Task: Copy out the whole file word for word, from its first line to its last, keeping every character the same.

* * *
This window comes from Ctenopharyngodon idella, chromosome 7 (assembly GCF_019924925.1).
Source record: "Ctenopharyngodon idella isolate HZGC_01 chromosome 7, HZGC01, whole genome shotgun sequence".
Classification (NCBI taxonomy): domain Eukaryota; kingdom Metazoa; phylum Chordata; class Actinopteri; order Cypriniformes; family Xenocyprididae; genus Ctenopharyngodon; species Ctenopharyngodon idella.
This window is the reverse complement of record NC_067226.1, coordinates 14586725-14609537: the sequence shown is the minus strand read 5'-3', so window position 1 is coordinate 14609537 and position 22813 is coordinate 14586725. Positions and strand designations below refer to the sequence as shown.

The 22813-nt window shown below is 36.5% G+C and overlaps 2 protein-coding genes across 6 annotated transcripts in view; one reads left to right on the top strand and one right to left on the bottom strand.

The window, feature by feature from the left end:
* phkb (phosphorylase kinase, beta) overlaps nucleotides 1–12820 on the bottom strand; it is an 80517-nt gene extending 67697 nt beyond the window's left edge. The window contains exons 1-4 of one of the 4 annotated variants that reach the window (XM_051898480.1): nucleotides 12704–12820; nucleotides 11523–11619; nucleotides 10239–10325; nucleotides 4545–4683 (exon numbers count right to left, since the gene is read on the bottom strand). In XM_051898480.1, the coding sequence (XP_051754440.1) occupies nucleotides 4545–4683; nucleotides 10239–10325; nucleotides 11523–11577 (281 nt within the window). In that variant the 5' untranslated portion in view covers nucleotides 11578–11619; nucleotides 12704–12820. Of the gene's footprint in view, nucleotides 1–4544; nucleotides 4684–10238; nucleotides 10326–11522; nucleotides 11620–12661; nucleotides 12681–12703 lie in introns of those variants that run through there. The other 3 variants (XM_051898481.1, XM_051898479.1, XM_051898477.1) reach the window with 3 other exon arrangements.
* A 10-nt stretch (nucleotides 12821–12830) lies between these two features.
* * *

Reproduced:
This window comes from Ctenopharyngodon idella, chromosome 7 (assembly GCF_019924925.1).
Source record: "Ctenopharyngodon idella isolate HZGC_01 chromosome 7, HZGC01, whole genome shotgun sequence".
Classification (NCBI taxonomy): domain Eukaryota; kingdom Metazoa; phylum Chordata; class Actinopteri; order Cypriniformes; family Xenocyprididae; genus Ctenopharyngodon; species Ctenopharyngodon idella.
This window is the reverse complement of record NC_067226.1, coordinates 14586725-14609537: the sequence shown is the minus strand read 5'-3', so window position 1 is coordinate 14609537 and position 22813 is coordinate 14586725. Positions and strand designations below refer to the sequence as shown.

The 22813-nt window shown below is 36.5% G+C and overlaps 2 protein-coding genes across 6 annotated transcripts in view; one reads left to right on the top strand and one right to left on the bottom strand.

The window, feature by feature from the left end:
* phkb (phosphorylase kinase, beta) overlaps nucleotides 1–12820 on the bottom strand; it is an 80517-nt gene extending 67697 nt beyond the window's left edge. The window contains exons 1-4 of one of the 4 annotated variants that reach the window (XM_051898480.1): nucleotides 12704–12820; nucleotides 11523–11619; nucleotides 10239–10325; nucleotides 4545–4683 (exon numbers count right to left, since the gene is read on the bottom strand). In XM_051898480.1, the coding sequence (XP_051754440.1) occupies nucleotides 4545–4683; nucleotides 10239–10325; nucleotides 11523–11577 (281 nt within the window). In that variant the 5' untranslated portion in view covers nucleotides 11578–11619; nucleotides 12704–12820. Of the gene's footprint in view, nucleotides 1–4544; nucleotides 4684–10238; nucleotides 10326–11522; nucleotides 11620–12661; nucleotides 12681–12703 lie in introns of those variants that run through there. The other 3 variants (XM_051898481.1, XM_051898479.1, XM_051898477.1) reach the window with 3 other exon arrangements.
* A 10-nt stretch (nucleotides 12821–12830) lies between these two features.